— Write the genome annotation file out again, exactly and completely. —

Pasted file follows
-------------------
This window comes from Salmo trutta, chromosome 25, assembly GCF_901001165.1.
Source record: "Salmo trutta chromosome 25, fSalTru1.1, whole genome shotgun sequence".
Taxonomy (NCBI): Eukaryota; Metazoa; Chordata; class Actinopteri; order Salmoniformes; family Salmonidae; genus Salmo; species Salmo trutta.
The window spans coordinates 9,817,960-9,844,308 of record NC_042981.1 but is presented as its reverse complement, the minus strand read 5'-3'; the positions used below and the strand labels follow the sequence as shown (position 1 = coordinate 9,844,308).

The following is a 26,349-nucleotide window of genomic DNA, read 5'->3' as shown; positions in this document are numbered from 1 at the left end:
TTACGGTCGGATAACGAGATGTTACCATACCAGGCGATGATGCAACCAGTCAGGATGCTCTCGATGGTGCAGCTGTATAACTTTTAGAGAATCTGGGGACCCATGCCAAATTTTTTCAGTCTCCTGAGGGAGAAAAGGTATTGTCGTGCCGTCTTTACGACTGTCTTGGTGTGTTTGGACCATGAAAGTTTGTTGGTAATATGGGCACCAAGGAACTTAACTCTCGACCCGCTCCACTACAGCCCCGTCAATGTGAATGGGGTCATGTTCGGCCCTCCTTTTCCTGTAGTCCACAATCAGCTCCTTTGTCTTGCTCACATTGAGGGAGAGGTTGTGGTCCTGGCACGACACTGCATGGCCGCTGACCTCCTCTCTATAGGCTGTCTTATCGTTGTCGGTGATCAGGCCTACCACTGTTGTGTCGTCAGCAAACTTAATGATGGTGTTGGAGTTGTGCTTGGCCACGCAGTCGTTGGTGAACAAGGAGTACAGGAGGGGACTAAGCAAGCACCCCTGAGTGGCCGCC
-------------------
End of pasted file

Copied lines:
This window comes from Salmo trutta, chromosome 25, assembly GCF_901001165.1.
Source record: "Salmo trutta chromosome 25, fSalTru1.1, whole genome shotgun sequence".
Taxonomy (NCBI): Eukaryota; Metazoa; Chordata; class Actinopteri; order Salmoniformes; family Salmonidae; genus Salmo; species Salmo trutta.
The window spans coordinates 9,817,960-9,844,308 of record NC_042981.1 but is presented as its reverse complement, the minus strand read 5'-3'; the positions used below and the strand labels follow the sequence as shown (position 1 = coordinate 9,844,308).

The following is a 26,349-nucleotide window of genomic DNA, read 5'->3' as shown; positions in this document are numbered from 1 at the left end:
TTACGGTCGGATAACGAGATGTTACCATACCAGGCGATGATGCAACCAGTCAGGATGCTCTCGATGGTGCAGCTGTATAACTTTTAGAGAATCTGGGGACCCATGCCAAATTTTTTCAGTCTCCTGAGGGAGAAAAGGTATTGTCGTGCCGTCTTTACGACTGTCTTGGTGTGTTTGGACCATGAAAGTTTGTTGGTAATATGGGCACCAAGGAACTTAACTCTCGACCCGCTCCACTACAGCCCCGTCAATGTGAATGGGGTCATGTTCGGCCCTCCTTTTCCTGTAGTCCACAATCAGCTCCTTTGTCTTGCTCACATTGAGGGAGAGGTTGTGGTCCTGGCACGACACTGCATGGCCGCTGACCTCCTCTCTATAGGCTGTCTTATCGTTGTCGGTGATCAGGCCTACCACTGTTGTGTCGTCAGCAAACTTAATGATGGTGTTGGAGTTGTGCTTGGCCACGCAGTCGTTGGTGAACAAGGAGTACAGGAGGGGACTAAGCAAGCACCCCTGAGTGGCCGCC